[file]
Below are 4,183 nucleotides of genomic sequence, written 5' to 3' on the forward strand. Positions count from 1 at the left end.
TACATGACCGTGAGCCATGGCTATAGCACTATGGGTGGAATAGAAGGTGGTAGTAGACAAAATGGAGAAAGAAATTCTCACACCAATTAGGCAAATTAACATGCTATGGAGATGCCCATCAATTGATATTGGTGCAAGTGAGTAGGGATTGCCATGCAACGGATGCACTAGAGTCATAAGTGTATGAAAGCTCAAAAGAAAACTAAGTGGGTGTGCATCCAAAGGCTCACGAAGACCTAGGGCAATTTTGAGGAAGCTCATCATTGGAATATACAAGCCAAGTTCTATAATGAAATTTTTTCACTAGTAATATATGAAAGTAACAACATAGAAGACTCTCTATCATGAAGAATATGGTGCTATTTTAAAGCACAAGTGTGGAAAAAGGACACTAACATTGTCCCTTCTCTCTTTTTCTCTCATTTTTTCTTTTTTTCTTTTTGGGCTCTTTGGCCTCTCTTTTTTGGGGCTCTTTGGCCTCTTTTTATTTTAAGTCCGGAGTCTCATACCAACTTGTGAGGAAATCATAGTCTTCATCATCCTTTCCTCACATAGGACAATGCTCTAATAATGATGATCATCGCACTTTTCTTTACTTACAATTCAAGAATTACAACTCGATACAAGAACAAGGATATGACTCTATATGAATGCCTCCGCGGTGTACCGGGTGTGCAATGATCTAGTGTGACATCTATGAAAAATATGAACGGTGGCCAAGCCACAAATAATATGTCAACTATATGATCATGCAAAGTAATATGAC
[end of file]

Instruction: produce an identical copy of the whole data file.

Below are 4,183 nucleotides of genomic sequence, written 5' to 3' on the forward strand. Positions count from 1 at the left end.
TACATGACCGTGAGCCATGGCTATAGCACTATGGGTGGAATAGAAGGTGGTAGTAGACAAAATGGAGAAAGAAATTCTCACACCAATTAGGCAAATTAACATGCTATGGAGATGCCCATCAATTGATATTGGTGCAAGTGAGTAGGGATTGCCATGCAACGGATGCACTAGAGTCATAAGTGTATGAAAGCTCAAAAGAAAACTAAGTGGGTGTGCATCCAAAGGCTCACGAAGACCTAGGGCAATTTTGAGGAAGCTCATCATTGGAATATACAAGCCAAGTTCTATAATGAAATTTTTTCACTAGTAATATATGAAAGTAACAACATAGAAGACTCTCTATCATGAAGAATATGGTGCTATTTTAAAGCACAAGTGTGGAAAAAGGACACTAACATTGTCCCTTCTCTCTTTTTCTCTCATTTTTTCTTTTTTTCTTTTTGGGCTCTTTGGCCTCTCTTTTTTGGGGCTCTTTGGCCTCTTTTTATTTTAAGTCCGGAGTCTCATACCAACTTGTGAGGAAATCATAGTCTTCATCATCCTTTCCTCACATAGGACAATGCTCTAATAATGATGATCATCGCACTTTTCTTTACTTACAATTCAAGAATTACAACTCGATACAAGAACAAGGATATGACTCTATATGAATGCCTCCGCGGTGTACCGGGTGTGCAATGATCTAGTGTGACATCTATGAAAAATATGAACGGTGGCCAAGCCACAAATAATATGTCAACTATATGATCATGCAAAGTAATATGAC